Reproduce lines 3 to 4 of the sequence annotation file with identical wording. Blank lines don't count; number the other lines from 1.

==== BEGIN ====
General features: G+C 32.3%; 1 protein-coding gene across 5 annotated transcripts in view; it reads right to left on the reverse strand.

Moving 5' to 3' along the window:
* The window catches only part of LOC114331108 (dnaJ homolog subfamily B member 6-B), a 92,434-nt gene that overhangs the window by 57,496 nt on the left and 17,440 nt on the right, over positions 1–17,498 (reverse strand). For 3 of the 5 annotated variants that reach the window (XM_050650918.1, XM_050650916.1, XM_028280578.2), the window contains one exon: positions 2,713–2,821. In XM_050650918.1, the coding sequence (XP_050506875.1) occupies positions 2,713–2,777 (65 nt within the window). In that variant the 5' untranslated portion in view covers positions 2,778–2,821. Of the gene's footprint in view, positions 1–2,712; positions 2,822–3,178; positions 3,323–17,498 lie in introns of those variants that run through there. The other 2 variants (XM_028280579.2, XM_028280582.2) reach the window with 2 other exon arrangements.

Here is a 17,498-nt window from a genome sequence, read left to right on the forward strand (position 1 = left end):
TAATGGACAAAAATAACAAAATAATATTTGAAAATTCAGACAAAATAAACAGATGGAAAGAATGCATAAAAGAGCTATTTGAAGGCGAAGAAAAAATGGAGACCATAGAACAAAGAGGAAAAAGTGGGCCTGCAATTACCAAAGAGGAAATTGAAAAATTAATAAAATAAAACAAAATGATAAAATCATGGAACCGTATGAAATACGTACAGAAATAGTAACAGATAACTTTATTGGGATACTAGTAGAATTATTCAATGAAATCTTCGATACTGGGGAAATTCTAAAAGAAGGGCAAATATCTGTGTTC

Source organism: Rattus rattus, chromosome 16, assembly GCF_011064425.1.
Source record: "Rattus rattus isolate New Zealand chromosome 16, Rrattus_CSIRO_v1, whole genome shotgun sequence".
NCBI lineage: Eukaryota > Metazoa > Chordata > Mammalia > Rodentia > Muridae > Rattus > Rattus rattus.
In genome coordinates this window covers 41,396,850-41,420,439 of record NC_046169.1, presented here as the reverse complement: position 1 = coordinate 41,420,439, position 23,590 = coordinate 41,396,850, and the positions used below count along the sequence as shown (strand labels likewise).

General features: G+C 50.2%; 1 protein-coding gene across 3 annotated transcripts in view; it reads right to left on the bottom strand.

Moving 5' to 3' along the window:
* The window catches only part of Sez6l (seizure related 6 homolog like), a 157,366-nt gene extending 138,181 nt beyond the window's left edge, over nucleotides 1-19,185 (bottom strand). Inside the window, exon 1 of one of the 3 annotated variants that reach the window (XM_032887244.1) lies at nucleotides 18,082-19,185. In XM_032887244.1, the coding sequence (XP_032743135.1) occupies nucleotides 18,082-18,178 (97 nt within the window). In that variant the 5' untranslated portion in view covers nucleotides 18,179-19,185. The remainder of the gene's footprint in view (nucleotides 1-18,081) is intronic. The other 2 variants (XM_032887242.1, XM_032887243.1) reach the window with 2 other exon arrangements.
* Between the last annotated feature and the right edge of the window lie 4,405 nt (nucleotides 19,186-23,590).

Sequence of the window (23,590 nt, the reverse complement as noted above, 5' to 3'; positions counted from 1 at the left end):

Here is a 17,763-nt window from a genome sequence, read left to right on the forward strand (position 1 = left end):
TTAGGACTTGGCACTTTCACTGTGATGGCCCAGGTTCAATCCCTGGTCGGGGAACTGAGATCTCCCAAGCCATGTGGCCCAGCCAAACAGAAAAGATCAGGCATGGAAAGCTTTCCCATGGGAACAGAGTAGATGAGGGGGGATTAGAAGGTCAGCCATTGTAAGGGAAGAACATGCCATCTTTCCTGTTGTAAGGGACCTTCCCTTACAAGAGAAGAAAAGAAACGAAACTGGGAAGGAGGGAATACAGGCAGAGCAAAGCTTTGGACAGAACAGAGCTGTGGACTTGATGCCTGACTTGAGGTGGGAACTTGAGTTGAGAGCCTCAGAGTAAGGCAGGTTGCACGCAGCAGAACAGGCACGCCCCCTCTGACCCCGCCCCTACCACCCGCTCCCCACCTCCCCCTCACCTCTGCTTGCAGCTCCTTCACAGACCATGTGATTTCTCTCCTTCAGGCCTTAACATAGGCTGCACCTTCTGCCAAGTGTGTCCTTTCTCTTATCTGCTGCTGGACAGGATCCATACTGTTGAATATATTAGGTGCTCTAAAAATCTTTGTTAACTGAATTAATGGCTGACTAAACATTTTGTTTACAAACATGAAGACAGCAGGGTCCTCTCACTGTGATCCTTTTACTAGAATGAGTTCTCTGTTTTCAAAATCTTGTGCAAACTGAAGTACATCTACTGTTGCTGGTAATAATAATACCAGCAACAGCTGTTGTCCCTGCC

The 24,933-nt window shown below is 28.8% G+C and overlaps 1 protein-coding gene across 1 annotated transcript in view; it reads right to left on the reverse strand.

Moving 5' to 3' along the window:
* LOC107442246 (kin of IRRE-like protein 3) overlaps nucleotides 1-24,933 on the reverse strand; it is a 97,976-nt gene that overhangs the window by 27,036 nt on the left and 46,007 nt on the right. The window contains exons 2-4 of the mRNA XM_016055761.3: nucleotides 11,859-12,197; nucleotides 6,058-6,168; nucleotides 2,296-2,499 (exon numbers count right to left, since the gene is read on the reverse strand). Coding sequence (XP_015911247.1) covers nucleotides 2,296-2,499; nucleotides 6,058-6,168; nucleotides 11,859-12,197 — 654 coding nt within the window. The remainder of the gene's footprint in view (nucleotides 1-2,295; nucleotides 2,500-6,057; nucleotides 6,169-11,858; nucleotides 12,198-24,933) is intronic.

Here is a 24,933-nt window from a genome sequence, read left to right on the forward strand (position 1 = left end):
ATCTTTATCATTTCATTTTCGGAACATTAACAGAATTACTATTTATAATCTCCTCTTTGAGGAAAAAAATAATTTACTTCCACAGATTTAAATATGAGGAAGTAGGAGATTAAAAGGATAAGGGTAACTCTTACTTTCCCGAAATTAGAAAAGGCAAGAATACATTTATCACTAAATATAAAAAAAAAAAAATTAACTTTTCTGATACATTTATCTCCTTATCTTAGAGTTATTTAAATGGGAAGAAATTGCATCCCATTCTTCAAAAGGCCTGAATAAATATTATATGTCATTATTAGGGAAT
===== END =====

* The window catches only part of LOC114331108 (dnaJ homolog subfamily B member 6-B), a 92,434-nt gene that overhangs the window by 57,496 nt on the left and 17,440 nt on the right, over positions 1–17,498 (reverse strand). For 3 of the 5 annotated variants that reach the window (XM_050650918.1, XM_050650916.1, XM_028280578.2), the window contains one exon: positions 2,713–2,821. In XM_050650918.1, the coding sequence (XP_050506875.1) occupies positions 2,713–2,777 (65 nt within the window). In that variant the 5' untranslated portion in view covers positions 2,778–2,821. Of the gene's footprint in view, positions 1–2,712; positions 2,822–3,178; positions 3,323–17,498 lie in introns of those variants that run through there. The other 2 variants (XM_028280579.2, XM_028280582.2) reach the window with 2 other exon arrangements.

Here is a 17,498-nt window from a genome sequence, read left to right on the forward strand (position 1 = left end):